During rehearsals for that year’s Royal Variety Performance, which was held at Drury Lane, I snuck into the theatre during a break to watch from the back of the stalls. A small woman with dark hair walked past and stood in front of me, dressed in sort of a safari-style pant suit and hat (remember, mid-80s), and I thought, oh, there’s Georgia, she must be in the show, too, lovely.
The woman left and there was a bit of a pause in the rehearsal. I was talking to another usher when someone announced “Ladies and Gentlemen, Miss Joan Collins!” and there she was, the lady in the safari pant suit minus the hat, appearing for a publicity photo call. She was one of the biggest stars in the world at that time because of her role on the prime time soap Dynasty, and was one of the many stars appearing on that year’s show. Every time Joan would move and strike another pose, the 35 mm cameras would all go off, volleys of shutter bursts chukachuakachuakachauka shshshshshhshsh, like someone squishing cellophane in their hands. It was transfixing, and a little scary.
I should have been far more impressed with having a nodding acquaintance with Georgia Brown than I did when I was 19, but I wasn’t, and that’s the silliness of youth. Her theatre and film credentials were solid, but perhaps most famously she performed with her Oliver! co-star Davy Jones (later of The Monkees) on the same 1964 Ed Sullivan show that featured the US live television debut of The Beatles. Ho hum.
As for Joan Collins, she never blocked my sight line with her big safari hat again, but her sister, Jackie, cursed at me and another usher at the end of the Royal Variety Performance when we wouldn’t let her leave the auditorium to join Joan backstage right after the curtain fell. That story involves the Queen, Andrew Lloyd Weber, the IRA, and a dust pan, but that will have to wait for another time because I just pulled something trying to pick up all those names I just dropped.
I had a calendar subscription for moon phases that disappeared, so I went looking for a new one and found this lovely astronomy calendar from Canton Becker. He’s a website developer and electronic musician, and also includes his personal projects on his website. I love his Peace Channel dedicated to his father and inspired by his father’s Electric Sheep screensaver usage.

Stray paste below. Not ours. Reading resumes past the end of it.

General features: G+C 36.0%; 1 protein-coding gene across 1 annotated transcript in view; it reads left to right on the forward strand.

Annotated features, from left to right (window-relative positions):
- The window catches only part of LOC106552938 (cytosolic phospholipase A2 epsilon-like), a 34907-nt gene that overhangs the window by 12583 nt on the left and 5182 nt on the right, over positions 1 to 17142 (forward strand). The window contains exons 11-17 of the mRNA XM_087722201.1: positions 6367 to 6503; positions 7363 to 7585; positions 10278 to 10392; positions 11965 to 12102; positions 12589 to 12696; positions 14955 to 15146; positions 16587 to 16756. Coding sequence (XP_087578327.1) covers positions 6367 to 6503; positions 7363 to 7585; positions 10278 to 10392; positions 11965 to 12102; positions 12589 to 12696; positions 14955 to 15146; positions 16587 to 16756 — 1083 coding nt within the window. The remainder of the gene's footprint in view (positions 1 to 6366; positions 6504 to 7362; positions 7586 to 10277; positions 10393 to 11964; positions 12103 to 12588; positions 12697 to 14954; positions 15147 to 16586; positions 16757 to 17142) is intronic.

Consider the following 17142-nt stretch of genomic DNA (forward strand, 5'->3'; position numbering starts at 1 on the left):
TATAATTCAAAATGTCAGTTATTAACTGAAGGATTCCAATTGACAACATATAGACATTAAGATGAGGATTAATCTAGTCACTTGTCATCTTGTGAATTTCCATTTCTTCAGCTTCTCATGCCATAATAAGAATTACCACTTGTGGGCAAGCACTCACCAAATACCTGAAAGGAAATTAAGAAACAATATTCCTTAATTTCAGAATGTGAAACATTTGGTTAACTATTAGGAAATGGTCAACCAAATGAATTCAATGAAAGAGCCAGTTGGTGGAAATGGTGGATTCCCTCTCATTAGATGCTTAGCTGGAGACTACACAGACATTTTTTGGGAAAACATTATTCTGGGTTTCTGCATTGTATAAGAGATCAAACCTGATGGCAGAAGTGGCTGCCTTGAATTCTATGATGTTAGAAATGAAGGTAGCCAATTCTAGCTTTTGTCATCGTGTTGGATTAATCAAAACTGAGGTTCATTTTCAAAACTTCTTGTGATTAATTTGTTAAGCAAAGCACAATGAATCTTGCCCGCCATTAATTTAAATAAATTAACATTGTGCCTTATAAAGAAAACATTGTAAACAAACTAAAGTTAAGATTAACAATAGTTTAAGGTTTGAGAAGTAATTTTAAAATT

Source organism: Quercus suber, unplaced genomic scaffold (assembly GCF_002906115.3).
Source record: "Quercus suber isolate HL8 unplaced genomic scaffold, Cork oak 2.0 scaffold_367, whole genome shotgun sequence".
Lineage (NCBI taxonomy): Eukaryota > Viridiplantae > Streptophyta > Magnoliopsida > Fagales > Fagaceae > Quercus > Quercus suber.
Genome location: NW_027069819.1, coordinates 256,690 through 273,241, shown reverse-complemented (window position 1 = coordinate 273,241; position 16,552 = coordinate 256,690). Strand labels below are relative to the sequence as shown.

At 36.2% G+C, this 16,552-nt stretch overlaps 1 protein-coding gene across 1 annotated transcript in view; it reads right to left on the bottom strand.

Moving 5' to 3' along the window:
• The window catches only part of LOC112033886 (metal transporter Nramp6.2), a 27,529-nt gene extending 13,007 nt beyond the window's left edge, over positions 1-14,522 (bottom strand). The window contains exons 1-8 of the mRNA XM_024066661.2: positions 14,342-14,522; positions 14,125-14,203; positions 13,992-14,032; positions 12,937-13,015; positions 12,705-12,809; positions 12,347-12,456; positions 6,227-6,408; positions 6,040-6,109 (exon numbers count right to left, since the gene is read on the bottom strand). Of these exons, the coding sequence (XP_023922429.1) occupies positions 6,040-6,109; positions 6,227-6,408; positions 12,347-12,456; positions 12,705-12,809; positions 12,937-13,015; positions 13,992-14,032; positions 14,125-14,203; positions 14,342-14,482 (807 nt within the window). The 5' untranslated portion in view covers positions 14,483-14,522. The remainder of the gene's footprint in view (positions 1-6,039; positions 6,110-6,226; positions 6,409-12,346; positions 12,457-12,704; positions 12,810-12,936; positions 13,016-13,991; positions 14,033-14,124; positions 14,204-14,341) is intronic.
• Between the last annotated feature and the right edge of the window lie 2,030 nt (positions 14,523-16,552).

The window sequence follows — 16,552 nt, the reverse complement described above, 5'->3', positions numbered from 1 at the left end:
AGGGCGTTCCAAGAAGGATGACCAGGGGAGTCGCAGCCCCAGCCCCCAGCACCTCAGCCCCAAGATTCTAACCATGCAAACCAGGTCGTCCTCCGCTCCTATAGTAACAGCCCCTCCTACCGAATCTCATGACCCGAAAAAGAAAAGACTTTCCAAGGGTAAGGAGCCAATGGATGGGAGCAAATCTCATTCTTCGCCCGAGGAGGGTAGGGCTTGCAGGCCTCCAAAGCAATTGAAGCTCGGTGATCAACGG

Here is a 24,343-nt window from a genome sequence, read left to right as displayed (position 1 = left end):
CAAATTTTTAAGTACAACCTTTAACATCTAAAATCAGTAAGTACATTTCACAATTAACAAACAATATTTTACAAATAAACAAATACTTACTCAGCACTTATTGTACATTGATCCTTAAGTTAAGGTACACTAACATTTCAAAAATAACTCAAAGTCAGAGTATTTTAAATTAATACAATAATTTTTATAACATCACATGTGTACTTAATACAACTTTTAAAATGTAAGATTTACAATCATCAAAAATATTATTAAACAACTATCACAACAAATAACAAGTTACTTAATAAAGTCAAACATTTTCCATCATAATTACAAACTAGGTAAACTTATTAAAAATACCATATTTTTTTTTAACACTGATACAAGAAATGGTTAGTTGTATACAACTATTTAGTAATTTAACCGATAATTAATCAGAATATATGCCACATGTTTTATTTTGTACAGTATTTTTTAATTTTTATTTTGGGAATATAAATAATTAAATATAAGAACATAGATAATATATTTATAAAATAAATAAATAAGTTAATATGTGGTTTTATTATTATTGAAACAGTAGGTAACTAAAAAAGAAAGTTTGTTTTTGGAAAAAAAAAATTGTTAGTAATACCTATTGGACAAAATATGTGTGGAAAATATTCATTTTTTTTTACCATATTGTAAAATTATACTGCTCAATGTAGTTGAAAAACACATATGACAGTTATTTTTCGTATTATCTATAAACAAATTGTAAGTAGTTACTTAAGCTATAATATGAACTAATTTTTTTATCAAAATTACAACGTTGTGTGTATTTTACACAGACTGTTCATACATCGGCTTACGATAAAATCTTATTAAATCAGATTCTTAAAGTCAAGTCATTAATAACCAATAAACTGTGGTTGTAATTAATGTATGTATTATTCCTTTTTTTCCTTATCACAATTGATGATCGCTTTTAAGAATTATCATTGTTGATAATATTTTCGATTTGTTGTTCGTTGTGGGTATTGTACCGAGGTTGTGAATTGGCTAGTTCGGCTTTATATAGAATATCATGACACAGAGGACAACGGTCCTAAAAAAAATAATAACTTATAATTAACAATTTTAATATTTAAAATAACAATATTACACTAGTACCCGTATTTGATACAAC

Not sure where I stumbled upon Justine Haupt, but probably from reading about her rotary cellphone while I was searching for a new flip phone. She is an astronomy instrumentation engineer and seems just plain brilliant. I especially love that she has a YouTube channel but doesn’t want anyone to subscribe to it! The rotary cellphone is so tempting, but I don’t need it…if you do, though, buy it and tell me about it!
Spring is here, and everyone is feeling fine. Agnetha survived the night and seems mightily improved, keeping up with the five other hens and soaking up the sun. She ate well, seemed alert, and although her crop looks rather enlarged in the photo below, it is much reduced and not full of the disgusting smelly liquid that gives sour crop its name.
A plaintive meow as I was taking that photo alerted me to the fact that Sally, our tabby, was on the roof of our outbuilding. She walked back and forth, cleaned her paws, looking over the side pretending she didn’t know how she would ever make it back to earth. When she had had enough dramatics, she hopped onto the pine tree branch that hangs over the roof (and needs to be removed), and was soon scrambling down the tree trunk. Not bad for a 14-year-old moggy.
I’m nursing my oldest hen, Agnetha, who seems to have sour crop, a yeast infection in the pouch where food is stored at the start of a hen’s digestive system. There seems to be ten million different methods on the internet for dealing with this condition, so colour me confused. I love being able to find information online, but, boy oh boy, there can be a lot to wade through.
Agnetha is a bit better today, but she is far from 100%, and this can be fatal. I live in St. Brigid’s parish, and Bridie has many patronages, including poultry keepers, so I have sent her my wish that she hold Aggie’s wing as her human tries to figure out what best to do. Bridie kept me safe when I was a milkmaid* and used to drive by her church on my way to and from the farm, so I expect she’ll do her best for Aggie.
I can’t help but think of the generations of women and men before me who would know exactly what to do, even people I knew well who kept hens but who are long gone. My mother doesn’t remember what they did for sour crop as she last kept hens about 78 years ago. For certain a sick hen back then didn’t spend the night in a dog crate in the laundry room being tempted with treats; it would likely more likely have had a date with the stew pot.
* I know, I know, I was officially a dairy farm worker, but who can resist having a job title that is mentioned in The Twelve Days of Christmas!?
With the new Bell Fibe system comes a new wifi network and password. I could set up a guest network for visitors, but opted again to follow Matt Haughey’s instructions to make a wifi QR code.
Thanks to Peter for first sharing this tip. His advice to get your own domain for your email prompted me to do just that, and start this website. Then I started blogging after his 2019 unconference. My advice is to follow Peter!